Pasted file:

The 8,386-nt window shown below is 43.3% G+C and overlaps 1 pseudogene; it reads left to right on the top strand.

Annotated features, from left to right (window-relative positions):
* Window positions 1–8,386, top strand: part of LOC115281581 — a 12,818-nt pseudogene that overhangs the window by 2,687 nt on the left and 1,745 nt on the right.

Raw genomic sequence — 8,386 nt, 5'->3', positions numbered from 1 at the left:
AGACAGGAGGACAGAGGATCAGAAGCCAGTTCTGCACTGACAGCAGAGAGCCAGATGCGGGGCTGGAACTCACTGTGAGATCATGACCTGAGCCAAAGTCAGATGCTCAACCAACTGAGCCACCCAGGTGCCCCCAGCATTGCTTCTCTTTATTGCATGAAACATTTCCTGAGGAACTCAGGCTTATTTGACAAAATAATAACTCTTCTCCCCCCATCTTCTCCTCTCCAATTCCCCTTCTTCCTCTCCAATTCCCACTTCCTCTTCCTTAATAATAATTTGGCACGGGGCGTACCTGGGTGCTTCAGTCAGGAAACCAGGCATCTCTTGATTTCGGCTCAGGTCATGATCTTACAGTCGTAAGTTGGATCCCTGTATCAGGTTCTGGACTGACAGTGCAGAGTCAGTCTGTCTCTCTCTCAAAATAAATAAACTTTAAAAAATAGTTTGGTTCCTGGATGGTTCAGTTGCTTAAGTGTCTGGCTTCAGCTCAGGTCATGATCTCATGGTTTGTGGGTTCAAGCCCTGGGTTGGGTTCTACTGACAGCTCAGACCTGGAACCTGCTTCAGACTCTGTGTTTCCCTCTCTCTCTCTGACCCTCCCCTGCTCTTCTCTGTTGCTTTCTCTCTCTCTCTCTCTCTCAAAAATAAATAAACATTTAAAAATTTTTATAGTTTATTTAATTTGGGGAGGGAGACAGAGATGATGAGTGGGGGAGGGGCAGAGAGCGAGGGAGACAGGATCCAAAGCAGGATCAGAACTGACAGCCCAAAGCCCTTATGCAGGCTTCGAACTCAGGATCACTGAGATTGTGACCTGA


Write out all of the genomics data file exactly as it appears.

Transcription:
The 8,386-nt window shown below is 43.3% G+C and overlaps 1 pseudogene; it reads left to right on the top strand.

Annotated features, from left to right (window-relative positions):
* Window positions 1–8,386, top strand: part of LOC115281581 — a 12,818-nt pseudogene that overhangs the window by 2,687 nt on the left and 1,745 nt on the right.

Raw genomic sequence — 8,386 nt, 5'->3', positions numbered from 1 at the left:
AGACAGGAGGACAGAGGATCAGAAGCCAGTTCTGCACTGACAGCAGAGAGCCAGATGCGGGGCTGGAACTCACTGTGAGATCATGACCTGAGCCAAAGTCAGATGCTCAACCAACTGAGCCACCCAGGTGCCCCCAGCATTGCTTCTCTTTATTGCATGAAACATTTCCTGAGGAACTCAGGCTTATTTGACAAAATAATAACTCTTCTCCCCCCATCTTCTCCTCTCCAATTCCCCTTCTTCCTCTCCAATTCCCACTTCCTCTTCCTTAATAATAATTTGGCACGGGGCGTACCTGGGTGCTTCAGTCAGGAAACCAGGCATCTCTTGATTTCGGCTCAGGTCATGATCTTACAGTCGTAAGTTGGATCCCTGTATCAGGTTCTGGACTGACAGTGCAGAGTCAGTCTGTCTCTCTCTCAAAATAAATAAACTTTAAAAAATAGTTTGGTTCCTGGATGGTTCAGTTGCTTAAGTGTCTGGCTTCAGCTCAGGTCATGATCTCATGGTTTGTGGGTTCAAGCCCTGGGTTGGGTTCTACTGACAGCTCAGACCTGGAACCTGCTTCAGACTCTGTGTTTCCCTCTCTCTCTCTGACCCTCCCCTGCTCTTCTCTGTTGCTTTCTCTCTCTCTCTCTCTCTCAAAAATAAATAAACATTTAAAAATTTTTATAGTTTATTTAATTTGGGGAGGGAGACAGAGATGATGAGTGGGGGAGGGGCAGAGAGCGAGGGAGACAGGATCCAAAGCAGGATCAGAACTGACAGCCCAAAGCCCTTATGCAGGCTTCGAACTCAGGATCACTGAGATTGTGACCTGA